With markets declining over a weekend of protests and rising Covid-19 cases in reopened states, one would expect a few assets to be holding up well. One of those assets should be gold.
But as with stocks in general and other commodities such as oil, gold is taking a hit today as well.
There are two key reasons for the drop.
In the short-term, we may be seeing the start of another move to cash by traders. That includes retail traders, who have helped drive a speculative bubble in share prices, including in that of bankrupt companies.
Back in March and April, during the worst of the market mayhem, retail investors were massive buyers of gold.
How massive? Their buys cleared out inventories of gold dealers in the one-ounce and smaller categories.
But it also includes professional investors who may have added more gold in their portfolios. Their reasons would be as a hedge against fear and a hedge against central bank activity that could lead to unchecked inflation.
Gold prices peaked in April at $1,789 per ounce, and have generally traded in the $1,700 range since, with one brief dip under $1,700 at the start of June.
That kind of slowdown indicates a failed rally. Gold has been unable to vault over $1,800 per ounce, even with the incredible amounts of money being provided to the market by the Federal Reserve.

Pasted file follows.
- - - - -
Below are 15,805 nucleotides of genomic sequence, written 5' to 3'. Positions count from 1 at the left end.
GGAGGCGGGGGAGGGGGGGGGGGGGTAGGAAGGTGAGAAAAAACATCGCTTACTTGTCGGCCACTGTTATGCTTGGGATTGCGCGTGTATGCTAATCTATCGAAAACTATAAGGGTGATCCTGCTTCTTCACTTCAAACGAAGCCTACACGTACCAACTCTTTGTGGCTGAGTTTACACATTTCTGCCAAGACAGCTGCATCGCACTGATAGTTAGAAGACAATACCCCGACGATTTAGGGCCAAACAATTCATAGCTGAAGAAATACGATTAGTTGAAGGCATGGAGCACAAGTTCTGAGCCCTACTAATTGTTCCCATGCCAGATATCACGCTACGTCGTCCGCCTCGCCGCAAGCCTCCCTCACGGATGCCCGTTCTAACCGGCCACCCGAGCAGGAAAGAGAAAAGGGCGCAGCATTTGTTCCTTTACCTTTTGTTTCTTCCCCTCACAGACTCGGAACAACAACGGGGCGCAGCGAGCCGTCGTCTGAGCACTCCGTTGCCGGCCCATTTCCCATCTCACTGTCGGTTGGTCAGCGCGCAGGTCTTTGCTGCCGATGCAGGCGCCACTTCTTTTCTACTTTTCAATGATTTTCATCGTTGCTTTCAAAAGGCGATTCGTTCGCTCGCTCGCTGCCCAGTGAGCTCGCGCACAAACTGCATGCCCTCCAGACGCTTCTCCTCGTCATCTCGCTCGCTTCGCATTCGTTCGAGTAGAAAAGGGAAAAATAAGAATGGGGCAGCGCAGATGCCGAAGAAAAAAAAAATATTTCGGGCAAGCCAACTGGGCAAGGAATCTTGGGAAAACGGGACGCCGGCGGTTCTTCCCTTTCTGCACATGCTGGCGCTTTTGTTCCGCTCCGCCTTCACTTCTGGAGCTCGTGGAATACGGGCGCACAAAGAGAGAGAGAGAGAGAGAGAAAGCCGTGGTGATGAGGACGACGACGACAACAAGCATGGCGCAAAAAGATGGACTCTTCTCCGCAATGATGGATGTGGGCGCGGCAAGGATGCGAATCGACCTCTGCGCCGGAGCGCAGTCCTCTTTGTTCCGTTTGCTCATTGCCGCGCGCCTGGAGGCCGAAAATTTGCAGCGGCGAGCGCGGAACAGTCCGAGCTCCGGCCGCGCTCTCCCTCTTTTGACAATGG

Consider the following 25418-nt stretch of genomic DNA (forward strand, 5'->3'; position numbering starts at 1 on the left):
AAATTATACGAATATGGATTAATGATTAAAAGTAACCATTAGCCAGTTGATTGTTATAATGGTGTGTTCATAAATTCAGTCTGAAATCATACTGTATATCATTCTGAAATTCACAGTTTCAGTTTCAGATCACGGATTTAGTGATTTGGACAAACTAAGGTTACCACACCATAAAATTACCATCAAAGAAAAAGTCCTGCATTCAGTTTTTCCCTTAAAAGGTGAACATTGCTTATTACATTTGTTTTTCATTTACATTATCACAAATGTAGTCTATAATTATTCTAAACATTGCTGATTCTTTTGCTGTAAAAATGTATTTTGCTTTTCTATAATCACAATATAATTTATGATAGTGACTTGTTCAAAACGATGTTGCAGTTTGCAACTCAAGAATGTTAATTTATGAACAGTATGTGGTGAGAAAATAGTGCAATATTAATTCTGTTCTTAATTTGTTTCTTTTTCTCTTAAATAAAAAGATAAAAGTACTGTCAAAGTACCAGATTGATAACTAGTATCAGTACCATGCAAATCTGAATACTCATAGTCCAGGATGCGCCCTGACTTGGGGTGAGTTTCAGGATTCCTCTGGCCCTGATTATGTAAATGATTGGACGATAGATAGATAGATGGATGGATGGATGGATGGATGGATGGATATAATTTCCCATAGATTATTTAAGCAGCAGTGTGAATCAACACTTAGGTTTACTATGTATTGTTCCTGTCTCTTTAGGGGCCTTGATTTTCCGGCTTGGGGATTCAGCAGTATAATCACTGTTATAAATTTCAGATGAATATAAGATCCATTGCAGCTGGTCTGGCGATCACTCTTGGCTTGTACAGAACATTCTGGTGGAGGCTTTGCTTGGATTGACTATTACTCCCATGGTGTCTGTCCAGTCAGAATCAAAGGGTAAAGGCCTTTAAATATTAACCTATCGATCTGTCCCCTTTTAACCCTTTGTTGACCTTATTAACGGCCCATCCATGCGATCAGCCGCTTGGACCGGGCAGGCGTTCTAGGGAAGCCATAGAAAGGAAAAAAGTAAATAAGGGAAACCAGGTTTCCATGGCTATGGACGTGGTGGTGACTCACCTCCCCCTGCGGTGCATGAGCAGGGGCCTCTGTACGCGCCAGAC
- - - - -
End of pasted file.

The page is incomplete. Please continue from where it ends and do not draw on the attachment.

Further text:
Traders who are looking for a big move may be cashing out of gold to look for more attractive trades with higher short-term returns.
Many traders expect the Fed’s moves to create higher inflation and other problems. Historically, however, those issues have taken months to start to flare up, and the economy continues to look weak even now.
Looking out over the long haul, we can see this trend at play. Several countries are already lowering their inflation expectations .
We don’t know the full extent of the long-term damage from shutting down the economy quite yet.
But we know that it can have a powerful deflationary pull, much like in the 2009-2011 era. That’s not an environment conducive to higher returns from gold.
However, traders may believe it is and bid the metal up, much as they did back then.
Gold prices are still near seven-year highs. They would only need to rally another $200 to get back to the old highs over $1,900 per ounce set in 2011.
Those highs were formed on the back of a parabolic move higher that quickly fizzled out.
This time, when we get that kind of move, gold could trade far higher. An improving economy, fueled by zero percent interest rates, is precisely the kind of environment we had back in 2011.
So while gold is down today, it’s not out by a long shot. Perhaps this one-day drop is just a tempest in a teapot.